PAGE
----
For several years, cases have been piling up in anticipation that Verizon Pennsylvania, Inc. and other taxpayers would be arguing lead cases challenging the application of Pennsylvania’s Gross Receipts Tax to various types of telecom charges. Finally, as briefly noted in our last newsletter, the first decision was rendered on July 5th by Pennsylvania’s Commonwealth Court. (Verizon Pennsylvania, Inc. v. Commonwealth, No. 266 F.R. 2008) The court ruled that receipts from private telephone lines and directory assistance services are subject to tax. However, charges for non-recurring services such as telephone line installation, moves or changes to telephone lines and service and repair of telephone lines are not subject to tax.
Both sides filed “Exceptions” on August 2nd, stating their objections to the court’s decision. The Commonwealth Court could hold another round of oral argument before issuing a decision responding to the Exceptions. However, the court most likely will issue an expedited decision because the parties have filed a joint motion to waive additional argument. Regardless of the disposition of the Exceptions, a further appeal to the Pennsylvania Supreme Court is expected.
Pennsylvania’s Gross Receipts Tax, as applied to telecommunications companies, traces its history to 1889 when the tax was applied to gross receipts “received … from telegraph, telephone or express business done wholly within this state.” Over the years, the imposition language was amended and the tax was expanded to apply to interstate business and mobile telecommunications. Currently, the statute as applied to landline companies imposes tax on gross receipts received from:
telegraph or telephone message transmitted wholly within [PA] and … messages transmitted in interstate commerce where such messages originate or terminate in this State and the charges for such messages are billed to a service address in this State, except for ….”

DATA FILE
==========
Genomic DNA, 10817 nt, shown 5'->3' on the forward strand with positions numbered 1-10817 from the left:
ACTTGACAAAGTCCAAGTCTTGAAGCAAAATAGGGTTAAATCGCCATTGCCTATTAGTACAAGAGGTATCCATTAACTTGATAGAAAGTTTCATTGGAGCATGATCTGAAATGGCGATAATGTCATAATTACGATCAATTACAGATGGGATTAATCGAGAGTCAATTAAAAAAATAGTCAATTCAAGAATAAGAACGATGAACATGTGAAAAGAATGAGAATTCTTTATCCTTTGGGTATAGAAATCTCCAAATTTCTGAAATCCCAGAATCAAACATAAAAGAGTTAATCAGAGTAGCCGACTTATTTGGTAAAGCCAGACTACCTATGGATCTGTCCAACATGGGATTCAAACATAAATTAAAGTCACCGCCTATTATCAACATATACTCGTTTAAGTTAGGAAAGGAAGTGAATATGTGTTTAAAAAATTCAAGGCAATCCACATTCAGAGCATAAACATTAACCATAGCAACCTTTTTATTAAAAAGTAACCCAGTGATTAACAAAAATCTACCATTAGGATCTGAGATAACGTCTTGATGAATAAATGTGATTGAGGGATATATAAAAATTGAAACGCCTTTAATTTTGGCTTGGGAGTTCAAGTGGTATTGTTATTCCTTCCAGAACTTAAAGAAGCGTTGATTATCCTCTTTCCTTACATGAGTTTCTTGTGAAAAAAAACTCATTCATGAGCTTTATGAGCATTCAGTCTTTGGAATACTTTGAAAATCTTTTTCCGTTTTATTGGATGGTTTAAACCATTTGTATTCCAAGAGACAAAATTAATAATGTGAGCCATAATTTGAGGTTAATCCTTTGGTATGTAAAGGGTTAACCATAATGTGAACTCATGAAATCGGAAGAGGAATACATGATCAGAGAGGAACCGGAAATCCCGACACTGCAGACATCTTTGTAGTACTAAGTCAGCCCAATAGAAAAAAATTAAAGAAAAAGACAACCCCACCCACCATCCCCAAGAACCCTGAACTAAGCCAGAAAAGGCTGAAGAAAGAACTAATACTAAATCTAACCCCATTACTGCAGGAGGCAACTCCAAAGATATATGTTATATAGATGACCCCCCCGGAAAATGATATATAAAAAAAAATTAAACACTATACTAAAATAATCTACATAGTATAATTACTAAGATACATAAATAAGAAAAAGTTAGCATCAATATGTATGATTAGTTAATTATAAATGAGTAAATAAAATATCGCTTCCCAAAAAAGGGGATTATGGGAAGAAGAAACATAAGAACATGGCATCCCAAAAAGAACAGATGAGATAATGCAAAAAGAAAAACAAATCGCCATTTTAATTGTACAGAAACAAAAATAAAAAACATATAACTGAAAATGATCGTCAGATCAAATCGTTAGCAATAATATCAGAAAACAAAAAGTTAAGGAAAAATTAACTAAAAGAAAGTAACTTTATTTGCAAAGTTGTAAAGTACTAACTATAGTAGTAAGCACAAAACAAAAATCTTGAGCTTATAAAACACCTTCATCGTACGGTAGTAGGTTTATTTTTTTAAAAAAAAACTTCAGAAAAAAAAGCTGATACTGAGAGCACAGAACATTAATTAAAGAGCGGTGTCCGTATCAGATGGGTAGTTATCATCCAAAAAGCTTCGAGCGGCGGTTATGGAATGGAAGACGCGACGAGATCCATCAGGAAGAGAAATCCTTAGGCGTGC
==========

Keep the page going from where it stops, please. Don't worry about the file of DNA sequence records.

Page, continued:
72 P.S. § 8101(a)(2).
Bell Telephone, predecessor to Verizon, litigated the scope of this tax several times before, but the last case was decided by the Pennsylvania Supreme Court in 1943. On its face, the current language seems to be limited to taxing message charges and not all revenues from the business of the telephone company. However, the 1943 case gave similar language a somewhat broad application, taxing revenues from specialized customer systems and equipment and from auxiliary phone lines. The specialized equipment was taxable because “without the use of the systems to notify the recipient of the call,” the telephone call could not take place. Auxiliary line charges were taxed because the lines actually carried telephone messages.
In the current Verizon case, the Commonwealth Court ruled that, like the auxiliary lines in the 1943 case, receipts from Private Lines are taxable because the lines carry messages. Directory Assistance charges were taxable in the opinion of the court because the customer must transmit a message to an operator in order to receive information and because “Verizon transmits messages more effectively and satisfactorily by providing this service to its customers ….” Non-recurring charges are not taxable because, as held in a 1930 lower court case, these receipts were not from the “transmission of messages.”
This is just the first decision in the first case at the present time to address the scope of this tax. Technology has changed substantially since the 1943 PA Supreme Court case and earlier lower court cases. Business practices have changed. Ideally, the Department of Revenue should have sought legislation and issued formal administrative guidance to make clear the application of this tax over the years. Instead, matters have been left to the courts. There are many cases and opinions yet to come.
Any telecom provider which has not yet filed protective refund claims and contested audits to keep Gross Receipts Tax issues alive should immediately do so, to the extent possible.